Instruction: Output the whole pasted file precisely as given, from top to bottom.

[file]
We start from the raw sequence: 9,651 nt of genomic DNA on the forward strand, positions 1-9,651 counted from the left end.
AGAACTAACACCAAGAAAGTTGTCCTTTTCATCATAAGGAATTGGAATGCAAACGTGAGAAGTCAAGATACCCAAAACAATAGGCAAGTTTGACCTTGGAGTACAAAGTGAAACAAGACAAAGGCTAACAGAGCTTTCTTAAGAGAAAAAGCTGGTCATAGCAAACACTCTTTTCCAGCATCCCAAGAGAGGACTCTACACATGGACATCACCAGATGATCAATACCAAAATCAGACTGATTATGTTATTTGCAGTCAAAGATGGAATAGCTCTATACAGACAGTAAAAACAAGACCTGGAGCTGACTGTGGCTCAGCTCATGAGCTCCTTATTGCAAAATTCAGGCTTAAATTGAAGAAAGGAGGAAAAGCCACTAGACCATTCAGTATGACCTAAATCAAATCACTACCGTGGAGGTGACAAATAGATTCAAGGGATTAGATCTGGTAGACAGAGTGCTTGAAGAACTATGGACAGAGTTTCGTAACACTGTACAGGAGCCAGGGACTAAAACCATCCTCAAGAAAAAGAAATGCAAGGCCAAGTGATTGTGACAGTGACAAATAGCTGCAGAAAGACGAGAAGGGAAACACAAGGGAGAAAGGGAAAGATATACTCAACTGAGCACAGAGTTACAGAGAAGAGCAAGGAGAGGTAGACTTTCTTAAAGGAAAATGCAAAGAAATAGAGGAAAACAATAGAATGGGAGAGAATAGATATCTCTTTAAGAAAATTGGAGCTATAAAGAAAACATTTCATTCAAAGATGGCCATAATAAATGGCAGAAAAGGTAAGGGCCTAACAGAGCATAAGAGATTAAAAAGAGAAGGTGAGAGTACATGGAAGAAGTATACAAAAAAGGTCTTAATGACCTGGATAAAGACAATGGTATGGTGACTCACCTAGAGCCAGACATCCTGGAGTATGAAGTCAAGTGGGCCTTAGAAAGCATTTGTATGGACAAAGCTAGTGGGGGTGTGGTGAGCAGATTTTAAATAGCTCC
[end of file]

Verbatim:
We start from the raw sequence: 9,651 nt of genomic DNA on the forward strand, positions 1-9,651 counted from the left end.
AGAACTAACACCAAGAAAGTTGTCCTTTTCATCATAAGGAATTGGAATGCAAACGTGAGAAGTCAAGATACCCAAAACAATAGGCAAGTTTGACCTTGGAGTACAAAGTGAAACAAGACAAAGGCTAACAGAGCTTTCTTAAGAGAAAAAGCTGGTCATAGCAAACACTCTTTTCCAGCATCCCAAGAGAGGACTCTACACATGGACATCACCAGATGATCAATACCAAAATCAGACTGATTATGTTATTTGCAGTCAAAGATGGAATAGCTCTATACAGACAGTAAAAACAAGACCTGGAGCTGACTGTGGCTCAGCTCATGAGCTCCTTATTGCAAAATTCAGGCTTAAATTGAAGAAAGGAGGAAAAGCCACTAGACCATTCAGTATGACCTAAATCAAATCACTACCGTGGAGGTGACAAATAGATTCAAGGGATTAGATCTGGTAGACAGAGTGCTTGAAGAACTATGGACAGAGTTTCGTAACACTGTACAGGAGCCAGGGACTAAAACCATCCTCAAGAAAAAGAAATGCAAGGCCAAGTGATTGTGACAGTGACAAATAGCTGCAGAAAGACGAGAAGGGAAACACAAGGGAGAAAGGGAAAGATATACTCAACTGAGCACAGAGTTACAGAGAAGAGCAAGGAGAGGTAGACTTTCTTAAAGGAAAATGCAAAGAAATAGAGGAAAACAATAGAATGGGAGAGAATAGATATCTCTTTAAGAAAATTGGAGCTATAAAGAAAACATTTCATTCAAAGATGGCCATAATAAATGGCAGAAAAGGTAAGGGCCTAACAGAGCATAAGAGATTAAAAAGAGAAGGTGAGAGTACATGGAAGAAGTATACAAAAAAGGTCTTAATGACCTGGATAAAGACAATGGTATGGTGACTCACCTAGAGCCAGACATCCTGGAGTATGAAGTCAAGTGGGCCTTAGAAAGCATTTGTATGGACAAAGCTAGTGGGGGTGTGGTGAGCAGATTTTAAATAGCTCC